The average age of Australian farmers is 57, which has historically been about 12 years older than the national average for other occupations.
Some commentators declare this to be a huge concern for our agricultural industries.
Others point out that farmers have an average of 37 years of experience, and succession planning is now more openly talked about on most family farms.
At a recent Farmsafe Australia national planning day it was revealed that there are now more than 250,700 people employed in Australia's agricultural industries, which is the equivalent of 2.6 per cent of the national workforce.
But 21pc of workplace fatalities occur on farms.
And, unfortunately, 15pc of the fatalities on farms have been children aged under 15-years-old during the past decade.
It is concerning that our farmers are ageing, and our industry still accounts for far too many workplace accidents and deaths.
A 2020 systematic review by a group of Chilean researchers called "Do older workers suffer more workplace injuries" found older workers experienced higher rates of fatal injuries, and younger workers suffered higher rates of non-fatal injuries.
Recent research collated from Irish farms showed 6pc of serious farm accidents involved children, and 27pc occurred in people aged over 65-years-old.
In Australia, quad bikes, tractors and side-by-sides cause at least half of farm deaths, according to AgriFutures Australia.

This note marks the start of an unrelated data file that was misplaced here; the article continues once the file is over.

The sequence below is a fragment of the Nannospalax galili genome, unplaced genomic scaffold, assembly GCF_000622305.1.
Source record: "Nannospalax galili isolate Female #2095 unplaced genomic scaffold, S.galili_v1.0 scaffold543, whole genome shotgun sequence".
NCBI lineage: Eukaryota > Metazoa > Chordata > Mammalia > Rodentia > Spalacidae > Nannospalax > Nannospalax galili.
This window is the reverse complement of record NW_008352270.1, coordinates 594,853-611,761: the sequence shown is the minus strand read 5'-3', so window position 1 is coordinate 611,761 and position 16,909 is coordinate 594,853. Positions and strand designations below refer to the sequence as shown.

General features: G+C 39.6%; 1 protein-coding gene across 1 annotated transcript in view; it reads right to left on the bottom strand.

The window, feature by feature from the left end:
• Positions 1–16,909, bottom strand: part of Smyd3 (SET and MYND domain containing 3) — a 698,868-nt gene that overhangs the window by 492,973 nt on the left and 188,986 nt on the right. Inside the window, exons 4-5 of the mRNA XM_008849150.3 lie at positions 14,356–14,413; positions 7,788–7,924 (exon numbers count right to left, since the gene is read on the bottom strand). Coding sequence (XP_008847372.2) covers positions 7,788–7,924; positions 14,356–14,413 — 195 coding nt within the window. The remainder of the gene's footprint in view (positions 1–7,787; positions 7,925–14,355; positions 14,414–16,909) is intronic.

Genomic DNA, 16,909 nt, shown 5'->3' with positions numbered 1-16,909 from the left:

Since 2001, 1548 people have lost their lives on Australia farms due to non-intentional injury.
Males accounted for 88pc of these deaths, despite women comprising 23pc of the agricultural workforce.
When many farmers gear-up for shearing, there is much focus on shedding sheep, organising shearers and classers and ensuring all equipment is oiled and ready for action.
But there is no doubt we can all do better when it comes to safety, and ensuring our workers, families, contractors and ourselves are able to go home safe every day.
Our industry has endless capacity to lead the way in reducing the number of serious injuries and fatalities on-farm and, in particular, in the shearing shed.
There have been many calls for overhead shafts to be outlawed, along with older electric shearing plants that don't have safety switches.
We are hearing of some shearing contractors refusing to work in sheds that have unsafe or antiquated gear.
In Tasmania, we are fortunate to have people from Safe Farming Tasmania who visit sheds and provide advice about best safety practice.
They ensure employers are aware of their duty-of-care obligations, and work through checklists to enable compliance with global best practice standards.
We can help to prevent incidents by ensuring all shed hands have received adequate training; tripping hazards are minimised; all machinery is fitted with appropriate guards; and acceptable lighting and ventilation is installed in sheds.
Let's all take a moment to reflect on how we can start farm safety conversations with our teams to minimise risks and reduce the number of farm accidents and fatalities around Australia.